January 19, 2021
Incremental Vs Iterative Methodology

Incremental Vs Iterative Methodologies

Incremental Vs Iterative Methodologies

In this post, we will discuss Incremental Vs Iterative Methodologies. These are used interchangeably in some case but these are not the same.

The software development methodologies have evolved over the years. We started with sequential methodology (Waterfall) and adopted Incremental and Iterative methodologies, as methodologies evolved.

We use Incremental and Iterative methodologies interchangeably though they are different in their approaches. In this post, we would discuss the differences between Incremental and Iterative Methodologies.

These are approaches rather than specific methodologies. We can group SDLC methodologies under these approaches, just like we have Waterfall as a sequential methodology

Incremental Methodology

Incremental methodology refers to building the product in increments, one piece at a time. These increments are typically complimentary to each other. Once we complete all the increments, the product is complete.

It’s like constructing a house from scratch. We first get the Foundation level constructed. Then the ground floor, First floor, Second Floor and so on. This is a good example of an incremental approach.

The diagram below demonstrates the approach:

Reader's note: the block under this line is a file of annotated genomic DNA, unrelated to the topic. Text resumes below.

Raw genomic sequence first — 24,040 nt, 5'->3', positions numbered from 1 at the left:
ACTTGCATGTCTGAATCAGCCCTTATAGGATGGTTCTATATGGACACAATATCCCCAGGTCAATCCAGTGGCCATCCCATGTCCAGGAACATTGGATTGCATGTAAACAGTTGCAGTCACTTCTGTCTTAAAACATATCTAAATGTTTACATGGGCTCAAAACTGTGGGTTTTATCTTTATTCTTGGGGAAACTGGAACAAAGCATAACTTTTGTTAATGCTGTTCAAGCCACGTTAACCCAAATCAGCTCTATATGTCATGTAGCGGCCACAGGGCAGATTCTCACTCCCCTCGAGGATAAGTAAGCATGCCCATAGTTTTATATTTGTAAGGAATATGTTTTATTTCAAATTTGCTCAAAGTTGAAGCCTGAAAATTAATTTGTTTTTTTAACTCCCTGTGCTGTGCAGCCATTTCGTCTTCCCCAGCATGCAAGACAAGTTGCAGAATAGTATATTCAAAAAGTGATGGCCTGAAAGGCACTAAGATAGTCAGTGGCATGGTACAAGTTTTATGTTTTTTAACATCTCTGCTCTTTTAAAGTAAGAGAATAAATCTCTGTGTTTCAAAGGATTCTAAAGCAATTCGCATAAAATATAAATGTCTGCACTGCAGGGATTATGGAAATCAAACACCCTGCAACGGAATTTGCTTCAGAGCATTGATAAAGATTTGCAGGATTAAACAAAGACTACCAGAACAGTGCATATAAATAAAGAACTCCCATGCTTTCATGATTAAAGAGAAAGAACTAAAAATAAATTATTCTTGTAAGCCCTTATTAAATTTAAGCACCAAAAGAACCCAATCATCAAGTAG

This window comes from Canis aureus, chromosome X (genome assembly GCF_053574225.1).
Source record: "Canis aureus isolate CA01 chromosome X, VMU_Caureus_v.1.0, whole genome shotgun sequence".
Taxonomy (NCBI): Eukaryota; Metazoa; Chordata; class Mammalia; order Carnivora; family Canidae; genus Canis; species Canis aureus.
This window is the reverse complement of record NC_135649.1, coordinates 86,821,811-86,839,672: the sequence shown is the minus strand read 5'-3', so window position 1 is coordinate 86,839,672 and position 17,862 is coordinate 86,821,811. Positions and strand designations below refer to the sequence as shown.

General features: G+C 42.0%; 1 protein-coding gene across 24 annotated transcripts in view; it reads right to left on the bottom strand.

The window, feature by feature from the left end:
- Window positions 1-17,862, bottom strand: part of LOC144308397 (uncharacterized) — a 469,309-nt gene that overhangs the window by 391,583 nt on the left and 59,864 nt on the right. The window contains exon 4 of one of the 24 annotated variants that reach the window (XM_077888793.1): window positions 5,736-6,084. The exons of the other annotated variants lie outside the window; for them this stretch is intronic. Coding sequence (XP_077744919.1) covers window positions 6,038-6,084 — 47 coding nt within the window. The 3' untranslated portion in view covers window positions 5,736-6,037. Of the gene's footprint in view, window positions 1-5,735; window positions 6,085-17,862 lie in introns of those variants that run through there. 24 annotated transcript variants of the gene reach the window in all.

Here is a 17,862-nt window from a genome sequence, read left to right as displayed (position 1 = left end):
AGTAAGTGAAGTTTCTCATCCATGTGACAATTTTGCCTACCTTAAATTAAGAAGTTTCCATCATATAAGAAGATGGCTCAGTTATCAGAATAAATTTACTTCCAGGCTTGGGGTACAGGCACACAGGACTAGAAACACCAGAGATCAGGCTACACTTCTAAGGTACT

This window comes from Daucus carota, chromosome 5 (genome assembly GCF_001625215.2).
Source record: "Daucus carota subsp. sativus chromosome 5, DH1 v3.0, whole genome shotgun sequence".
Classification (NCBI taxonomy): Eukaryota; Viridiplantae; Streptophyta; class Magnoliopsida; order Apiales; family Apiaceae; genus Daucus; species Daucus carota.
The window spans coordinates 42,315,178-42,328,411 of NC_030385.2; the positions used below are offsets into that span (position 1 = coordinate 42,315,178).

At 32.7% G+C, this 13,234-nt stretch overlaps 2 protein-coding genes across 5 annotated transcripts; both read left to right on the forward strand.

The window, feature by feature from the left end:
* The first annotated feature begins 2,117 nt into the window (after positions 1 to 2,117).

Incremental Methodology

As you can see in the diagram, each of the increments essentially follow all the phases of software development. Each increment provides inputs to the next increment.

Characteristics of Incremental Methodologies

Incremental methodologies have evolved from the sequential methodologies. This approach of software development has proved to be more effective as compared to Sequential approach.
Sequential Approach
The key characteristics of this approach provides the reasons:

Risk mitigation for Customers: The software is built in increments, thereby reducing the overall risk. In sequential approach, the customers get to test the software only at the end of all the phases. In case of big projects, the wait could be 9-12 months or even more.

Having a product/software built in 9-12 months and finding it to be not as per expectations is a massive risk for the customers. Using incremental approach, we minimize the risk as each increment can be delivered in 2-3 months.

Improved Customer Collaboration: Short increment cycles improve the customer collaboration with the development. This is an important improvement over sequential approach. It’s good for the development team as well as it allows them to understand customer expectations on a rather regular basis.

Using Incremental approach: An incremental approach will always be beneficial compared to sequential approach, specially when the project size is not small.

Examples of Iterative software development methodologies are:

  • Multiple Waterfall methodology

Iterative Approach

Iterative approach has a major difference with the incremental approach. Each increment in incremental approach is developed assuming it is done correctly, without having the need to reverse it.